You may be able to deduct IRA contributions as well. This is true only for traditional IRA contributions. 

However, if you also have a retirement plan from your employer, deductions depend on certain income limits. If your income is under $77,000, or under $123,000 for joint filers, you can claim a tax deduction for traditional IRA contributions.

Even though you don’t get an immediate tax deduction, many people choose Roth IRAs to get the tax benefits in retirement. This is especially helpful if you estimate that your income will be higher in retirement than it is now, since you want to be in the lowest tax bracket possible when paying taxes.

Then there are the contribution limits to consider. If your income is under $146,000, or $230,000 for joint filers, the maximum contribution you can make to both traditional and Roth IRAs is $7,000 in 2024. From there, as income levels increase, the maximum contribution limits decrease. Note that you must make less than $161,000 in 2024 to contribute to a Roth IRA.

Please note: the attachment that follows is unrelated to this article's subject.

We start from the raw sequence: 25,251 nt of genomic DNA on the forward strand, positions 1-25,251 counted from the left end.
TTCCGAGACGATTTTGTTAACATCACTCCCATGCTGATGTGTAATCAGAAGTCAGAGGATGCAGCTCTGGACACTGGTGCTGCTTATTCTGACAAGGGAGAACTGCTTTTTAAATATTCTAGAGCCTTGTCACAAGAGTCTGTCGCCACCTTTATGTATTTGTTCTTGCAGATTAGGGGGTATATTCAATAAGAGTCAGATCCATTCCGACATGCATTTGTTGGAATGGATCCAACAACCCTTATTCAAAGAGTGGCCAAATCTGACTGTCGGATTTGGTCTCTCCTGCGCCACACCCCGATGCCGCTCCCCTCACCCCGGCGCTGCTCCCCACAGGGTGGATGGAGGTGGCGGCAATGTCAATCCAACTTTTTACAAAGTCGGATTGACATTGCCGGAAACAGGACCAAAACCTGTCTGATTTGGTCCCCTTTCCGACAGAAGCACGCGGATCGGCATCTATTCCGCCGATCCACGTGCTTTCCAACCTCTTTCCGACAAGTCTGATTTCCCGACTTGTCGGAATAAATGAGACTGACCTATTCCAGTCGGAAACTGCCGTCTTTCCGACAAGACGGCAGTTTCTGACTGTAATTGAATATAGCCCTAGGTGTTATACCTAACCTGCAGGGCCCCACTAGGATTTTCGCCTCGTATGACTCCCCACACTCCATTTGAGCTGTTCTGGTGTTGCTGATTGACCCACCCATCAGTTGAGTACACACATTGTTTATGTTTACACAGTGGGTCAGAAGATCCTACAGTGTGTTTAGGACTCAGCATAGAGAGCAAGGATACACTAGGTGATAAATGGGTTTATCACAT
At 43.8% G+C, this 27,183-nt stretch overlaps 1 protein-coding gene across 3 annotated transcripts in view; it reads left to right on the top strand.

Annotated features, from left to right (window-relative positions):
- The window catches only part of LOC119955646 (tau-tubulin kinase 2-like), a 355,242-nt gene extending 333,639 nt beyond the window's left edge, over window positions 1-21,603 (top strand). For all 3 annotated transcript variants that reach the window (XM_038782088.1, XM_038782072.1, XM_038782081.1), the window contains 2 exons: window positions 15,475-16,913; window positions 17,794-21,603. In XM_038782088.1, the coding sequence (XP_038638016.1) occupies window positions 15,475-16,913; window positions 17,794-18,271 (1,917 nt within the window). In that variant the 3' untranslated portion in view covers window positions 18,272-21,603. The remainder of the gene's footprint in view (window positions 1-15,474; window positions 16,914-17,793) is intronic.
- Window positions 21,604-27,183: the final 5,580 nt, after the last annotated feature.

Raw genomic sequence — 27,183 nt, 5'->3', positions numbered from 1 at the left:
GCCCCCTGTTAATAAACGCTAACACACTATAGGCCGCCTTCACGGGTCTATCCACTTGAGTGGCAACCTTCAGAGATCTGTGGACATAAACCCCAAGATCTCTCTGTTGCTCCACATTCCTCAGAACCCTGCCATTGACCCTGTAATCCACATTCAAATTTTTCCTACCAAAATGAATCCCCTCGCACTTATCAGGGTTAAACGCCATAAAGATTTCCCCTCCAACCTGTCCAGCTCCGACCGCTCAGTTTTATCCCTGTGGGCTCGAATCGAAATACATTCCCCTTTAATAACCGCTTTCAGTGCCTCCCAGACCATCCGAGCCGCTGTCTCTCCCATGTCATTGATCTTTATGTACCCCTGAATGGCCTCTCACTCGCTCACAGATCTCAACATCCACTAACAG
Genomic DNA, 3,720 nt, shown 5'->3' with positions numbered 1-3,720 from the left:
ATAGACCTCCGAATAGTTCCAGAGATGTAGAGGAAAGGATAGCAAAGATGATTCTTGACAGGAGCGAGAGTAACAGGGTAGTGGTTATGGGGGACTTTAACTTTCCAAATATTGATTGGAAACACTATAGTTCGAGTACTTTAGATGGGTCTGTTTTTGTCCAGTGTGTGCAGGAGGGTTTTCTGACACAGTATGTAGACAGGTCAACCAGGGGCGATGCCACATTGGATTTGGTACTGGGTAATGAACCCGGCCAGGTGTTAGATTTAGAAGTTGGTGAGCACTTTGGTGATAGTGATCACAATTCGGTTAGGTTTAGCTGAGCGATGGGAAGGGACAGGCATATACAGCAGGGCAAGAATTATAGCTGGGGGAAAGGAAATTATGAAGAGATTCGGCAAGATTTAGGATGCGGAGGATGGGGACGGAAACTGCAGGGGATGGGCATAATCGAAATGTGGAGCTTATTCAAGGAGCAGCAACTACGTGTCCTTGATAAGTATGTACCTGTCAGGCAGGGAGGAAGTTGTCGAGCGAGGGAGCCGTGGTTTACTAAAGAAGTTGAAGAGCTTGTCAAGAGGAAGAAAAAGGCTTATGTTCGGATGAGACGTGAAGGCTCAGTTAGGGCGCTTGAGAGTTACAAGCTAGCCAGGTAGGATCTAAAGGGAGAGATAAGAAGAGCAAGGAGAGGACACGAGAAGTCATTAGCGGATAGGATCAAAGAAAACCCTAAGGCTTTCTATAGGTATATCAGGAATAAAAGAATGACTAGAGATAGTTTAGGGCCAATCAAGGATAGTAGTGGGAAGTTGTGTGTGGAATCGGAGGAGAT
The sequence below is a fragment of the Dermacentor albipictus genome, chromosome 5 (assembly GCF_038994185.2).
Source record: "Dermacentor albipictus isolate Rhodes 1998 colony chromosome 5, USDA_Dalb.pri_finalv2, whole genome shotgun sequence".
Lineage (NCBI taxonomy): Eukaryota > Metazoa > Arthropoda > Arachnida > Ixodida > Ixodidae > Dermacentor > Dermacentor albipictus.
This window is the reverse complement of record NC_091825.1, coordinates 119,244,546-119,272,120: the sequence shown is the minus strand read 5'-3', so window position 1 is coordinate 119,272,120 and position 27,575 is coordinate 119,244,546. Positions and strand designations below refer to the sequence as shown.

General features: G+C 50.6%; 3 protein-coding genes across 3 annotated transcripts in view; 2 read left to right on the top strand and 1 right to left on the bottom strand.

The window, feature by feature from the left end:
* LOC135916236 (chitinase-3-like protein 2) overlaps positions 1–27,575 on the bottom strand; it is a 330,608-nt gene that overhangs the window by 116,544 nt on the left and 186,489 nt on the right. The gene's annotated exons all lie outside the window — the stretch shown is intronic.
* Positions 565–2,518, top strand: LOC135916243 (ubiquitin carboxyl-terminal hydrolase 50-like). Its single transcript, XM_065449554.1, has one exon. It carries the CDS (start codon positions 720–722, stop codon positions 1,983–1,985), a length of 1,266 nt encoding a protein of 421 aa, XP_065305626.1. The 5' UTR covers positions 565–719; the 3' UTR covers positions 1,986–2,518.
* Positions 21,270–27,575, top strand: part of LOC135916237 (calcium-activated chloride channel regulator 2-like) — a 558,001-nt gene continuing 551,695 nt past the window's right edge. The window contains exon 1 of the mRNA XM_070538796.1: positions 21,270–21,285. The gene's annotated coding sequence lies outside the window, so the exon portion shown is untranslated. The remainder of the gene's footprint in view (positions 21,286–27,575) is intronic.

Paying attention to these limits is important. You could face a 6% penalty from the IRS if you contribute more than these caps each tax year.

Catch-up contributions for taxpayers over 50

For both IRAs and 401(k)s, older contributors can make something called catch-up contributions. For IRAs, you get an extra $1,000 in contributions, and for 401(k)s, you can contribute an extra $7,500 if you’re 50 or older. These additions are in place since, the closer you get to retirement, the more you want to start saving to maximize your income.

These contributions are treated like your other contributions when it comes to taxes, so it depends on your type of retirement account. Just remember to factor in any catch-up contributions with your tax plan.

What about the saver’s credit?

The retirement savings contributions credit (also known as the saver’s credit) is another tax break many Americans qualify for. However, it’s geared toward low- to mid-income taxpayers, so you may not be eligible unless you have a lower-income tax year. This credit applies to contributions to many different types of retirement savings vehicles.